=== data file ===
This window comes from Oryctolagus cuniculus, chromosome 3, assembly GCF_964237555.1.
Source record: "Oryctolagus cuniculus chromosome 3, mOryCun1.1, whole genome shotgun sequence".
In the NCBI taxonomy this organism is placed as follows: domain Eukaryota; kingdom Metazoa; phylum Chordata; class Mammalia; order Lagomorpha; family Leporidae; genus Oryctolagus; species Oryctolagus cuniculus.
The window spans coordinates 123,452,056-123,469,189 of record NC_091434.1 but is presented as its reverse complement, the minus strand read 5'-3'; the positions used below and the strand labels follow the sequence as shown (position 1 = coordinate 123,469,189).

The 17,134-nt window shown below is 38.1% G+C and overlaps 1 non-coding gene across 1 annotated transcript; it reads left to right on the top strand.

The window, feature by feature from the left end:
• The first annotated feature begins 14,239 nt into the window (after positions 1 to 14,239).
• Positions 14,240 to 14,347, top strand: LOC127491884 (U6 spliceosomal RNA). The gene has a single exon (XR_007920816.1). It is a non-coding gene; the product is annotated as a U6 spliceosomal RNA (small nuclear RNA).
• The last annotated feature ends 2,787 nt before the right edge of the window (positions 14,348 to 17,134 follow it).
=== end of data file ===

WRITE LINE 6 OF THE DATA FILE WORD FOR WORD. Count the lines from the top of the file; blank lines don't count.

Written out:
The window, feature by feature from the left end: